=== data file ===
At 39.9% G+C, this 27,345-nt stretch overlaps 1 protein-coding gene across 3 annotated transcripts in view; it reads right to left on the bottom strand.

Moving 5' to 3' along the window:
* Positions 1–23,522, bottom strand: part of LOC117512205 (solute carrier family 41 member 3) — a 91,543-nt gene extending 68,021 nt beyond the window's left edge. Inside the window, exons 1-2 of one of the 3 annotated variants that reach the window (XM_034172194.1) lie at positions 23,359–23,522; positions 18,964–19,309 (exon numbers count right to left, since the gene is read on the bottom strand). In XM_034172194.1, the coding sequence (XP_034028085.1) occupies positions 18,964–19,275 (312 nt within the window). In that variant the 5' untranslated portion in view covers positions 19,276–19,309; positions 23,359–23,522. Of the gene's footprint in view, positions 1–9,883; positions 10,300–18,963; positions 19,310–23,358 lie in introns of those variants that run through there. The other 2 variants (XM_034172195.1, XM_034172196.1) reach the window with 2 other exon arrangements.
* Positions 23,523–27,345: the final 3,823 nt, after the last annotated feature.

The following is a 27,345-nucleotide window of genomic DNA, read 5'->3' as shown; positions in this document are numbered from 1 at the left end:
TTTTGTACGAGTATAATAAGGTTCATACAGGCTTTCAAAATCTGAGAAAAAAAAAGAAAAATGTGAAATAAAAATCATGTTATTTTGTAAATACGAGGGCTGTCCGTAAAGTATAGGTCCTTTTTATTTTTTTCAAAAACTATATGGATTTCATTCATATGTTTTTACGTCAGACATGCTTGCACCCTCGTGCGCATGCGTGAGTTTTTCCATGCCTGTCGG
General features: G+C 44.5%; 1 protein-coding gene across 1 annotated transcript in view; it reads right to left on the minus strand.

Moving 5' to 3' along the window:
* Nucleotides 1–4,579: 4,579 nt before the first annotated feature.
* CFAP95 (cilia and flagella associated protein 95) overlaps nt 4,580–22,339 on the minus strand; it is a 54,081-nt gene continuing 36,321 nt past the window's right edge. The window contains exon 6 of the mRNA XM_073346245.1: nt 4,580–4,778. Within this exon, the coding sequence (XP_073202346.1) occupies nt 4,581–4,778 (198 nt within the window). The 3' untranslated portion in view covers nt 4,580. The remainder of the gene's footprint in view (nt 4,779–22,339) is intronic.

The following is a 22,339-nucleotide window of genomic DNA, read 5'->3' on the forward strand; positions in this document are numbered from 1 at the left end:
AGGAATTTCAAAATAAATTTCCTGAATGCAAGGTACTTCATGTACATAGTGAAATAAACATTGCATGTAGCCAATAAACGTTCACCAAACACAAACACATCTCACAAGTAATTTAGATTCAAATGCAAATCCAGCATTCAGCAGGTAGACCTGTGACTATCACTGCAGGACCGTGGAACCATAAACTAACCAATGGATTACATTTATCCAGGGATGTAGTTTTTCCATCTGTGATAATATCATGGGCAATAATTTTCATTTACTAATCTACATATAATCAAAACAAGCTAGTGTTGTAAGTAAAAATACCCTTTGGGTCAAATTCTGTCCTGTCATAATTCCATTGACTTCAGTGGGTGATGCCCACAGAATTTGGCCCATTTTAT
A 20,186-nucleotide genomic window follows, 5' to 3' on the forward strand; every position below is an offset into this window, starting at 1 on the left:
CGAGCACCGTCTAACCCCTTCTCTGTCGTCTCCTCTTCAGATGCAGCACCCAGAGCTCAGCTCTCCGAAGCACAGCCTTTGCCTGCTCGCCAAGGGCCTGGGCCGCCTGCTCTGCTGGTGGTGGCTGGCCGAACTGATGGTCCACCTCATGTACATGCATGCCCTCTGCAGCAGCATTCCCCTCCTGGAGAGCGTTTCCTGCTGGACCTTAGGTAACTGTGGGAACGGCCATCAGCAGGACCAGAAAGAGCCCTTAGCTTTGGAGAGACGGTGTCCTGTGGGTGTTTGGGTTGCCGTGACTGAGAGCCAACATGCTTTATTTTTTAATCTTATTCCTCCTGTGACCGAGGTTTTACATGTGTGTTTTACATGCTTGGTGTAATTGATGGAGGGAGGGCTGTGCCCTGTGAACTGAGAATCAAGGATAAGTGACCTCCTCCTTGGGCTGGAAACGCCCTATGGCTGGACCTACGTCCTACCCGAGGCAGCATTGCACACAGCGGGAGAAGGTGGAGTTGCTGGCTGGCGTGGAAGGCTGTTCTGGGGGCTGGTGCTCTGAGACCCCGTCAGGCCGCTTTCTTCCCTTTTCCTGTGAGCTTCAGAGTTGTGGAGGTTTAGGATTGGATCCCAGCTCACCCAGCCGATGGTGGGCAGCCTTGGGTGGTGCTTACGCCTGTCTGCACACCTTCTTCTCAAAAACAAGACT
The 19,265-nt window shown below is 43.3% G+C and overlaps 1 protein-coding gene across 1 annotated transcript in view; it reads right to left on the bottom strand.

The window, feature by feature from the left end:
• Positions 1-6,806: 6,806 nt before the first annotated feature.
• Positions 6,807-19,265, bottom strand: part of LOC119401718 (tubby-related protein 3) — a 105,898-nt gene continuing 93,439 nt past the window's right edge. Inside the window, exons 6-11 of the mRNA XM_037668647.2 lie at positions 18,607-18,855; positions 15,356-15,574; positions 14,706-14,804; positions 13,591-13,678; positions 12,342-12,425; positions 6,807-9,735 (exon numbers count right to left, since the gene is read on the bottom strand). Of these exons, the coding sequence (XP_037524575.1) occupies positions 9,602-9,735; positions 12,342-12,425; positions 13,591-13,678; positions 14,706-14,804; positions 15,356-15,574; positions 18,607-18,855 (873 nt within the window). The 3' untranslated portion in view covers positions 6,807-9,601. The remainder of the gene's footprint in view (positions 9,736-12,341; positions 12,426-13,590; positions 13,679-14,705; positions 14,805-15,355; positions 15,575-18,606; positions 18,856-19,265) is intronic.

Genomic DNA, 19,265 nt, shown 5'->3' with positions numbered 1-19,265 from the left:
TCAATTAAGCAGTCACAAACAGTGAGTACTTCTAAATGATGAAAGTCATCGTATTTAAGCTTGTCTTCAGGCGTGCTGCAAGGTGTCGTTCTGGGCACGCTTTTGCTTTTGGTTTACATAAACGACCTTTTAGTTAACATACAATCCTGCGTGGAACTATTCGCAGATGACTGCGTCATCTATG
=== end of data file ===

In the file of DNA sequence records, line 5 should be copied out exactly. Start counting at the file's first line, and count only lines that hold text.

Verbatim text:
The following is a 27,345-nucleotide window of genomic DNA, read 5'->3' as shown; positions in this document are numbered from 1 at the left end: